The sushi was surprisingly good. Not cheap, but then sushi never is. A healthy dose of natsukashii as they say in Japan. As was the game of squash preceding it. Not a bad way to spend yesterday evening.Who would have thought that Liberia had a squash club? The annual tournament winners board dates back to 1976, but since 1995 the names no longer appear. Playing squash probably didn’t figure in the minds of many club-members when gun-fire ruled the streets of Monrovia.

Liberia Squash Club

Squash and sushi, surreal as they still sound to me here in Monrovia, were an unexpected way to celebrate a year on the road. On the evening of August 16th 2009 I was enjoying a few farewell drinks before wheeling my bicycle off the south coast of England and onto a ferry bound for France. At the time I envisaged being a little closer to South Africa than here in Monrovia. Anyone reading this website over the past 6 months will know other unforeseen events have slowed my progress.

I don’t think my wrist has been mentioned in recent posts. It’s five months now. There remains a slight stiffness and swelling around the scar, and I don’t have the same amount of flexibility as I do in my right wrist. I possibly never will, but all things considered, things could have been a lot worse. I’ve wisely stopped walking alone in African cities at night.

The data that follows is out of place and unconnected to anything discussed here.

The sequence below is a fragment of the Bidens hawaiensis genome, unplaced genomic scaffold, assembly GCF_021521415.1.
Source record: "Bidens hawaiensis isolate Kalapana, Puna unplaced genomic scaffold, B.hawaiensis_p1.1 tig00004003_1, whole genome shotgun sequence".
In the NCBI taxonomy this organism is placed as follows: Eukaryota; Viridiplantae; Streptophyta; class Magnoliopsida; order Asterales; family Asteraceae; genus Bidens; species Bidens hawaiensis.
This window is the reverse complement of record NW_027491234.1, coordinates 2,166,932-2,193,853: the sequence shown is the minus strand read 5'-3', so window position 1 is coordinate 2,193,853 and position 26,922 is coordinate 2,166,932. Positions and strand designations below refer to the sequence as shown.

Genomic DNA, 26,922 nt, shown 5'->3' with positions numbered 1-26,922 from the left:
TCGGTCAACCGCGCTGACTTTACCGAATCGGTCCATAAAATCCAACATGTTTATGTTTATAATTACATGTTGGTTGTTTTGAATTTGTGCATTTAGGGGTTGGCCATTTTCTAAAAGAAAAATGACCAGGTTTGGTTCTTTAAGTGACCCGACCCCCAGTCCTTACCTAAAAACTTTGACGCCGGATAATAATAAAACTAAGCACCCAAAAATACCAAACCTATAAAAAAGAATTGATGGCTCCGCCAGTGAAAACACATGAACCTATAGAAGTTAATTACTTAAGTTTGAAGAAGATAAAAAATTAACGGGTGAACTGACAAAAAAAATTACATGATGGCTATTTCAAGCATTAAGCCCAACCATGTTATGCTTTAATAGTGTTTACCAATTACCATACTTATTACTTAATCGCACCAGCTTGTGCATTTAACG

I almost forgot to mention the sailing. More ex-pat surrealism. One hour’s drive south from Monrovia lies the town of Marshall. There is little to denote that it is a town – thatched huts and a few concrete buildings line the 15km dirt track that ends at a palm-fringed lagoon. The ocean surf is audible, but out of sight from the pink villa that sits by the calm water’s edge. A Lebanese family relax on the wooden veranda enjoying the view. In front of the villa a small catamaran lies moored alongside a laser dinghy, whilst out on the lagoon dug-out canoes glide by, transporting local villagers to some invisible village. It is a tranquil scene, the sound of the distant surf broken only by that of an engine. Out on the lagoon a young Lebanese man is speeding across the water on a jet-ski. ‘It’s a lot of fun’ remarks one of the Germans I’ve joined for the afternoon. So is sailing I say, something else I haven’t done for a long time.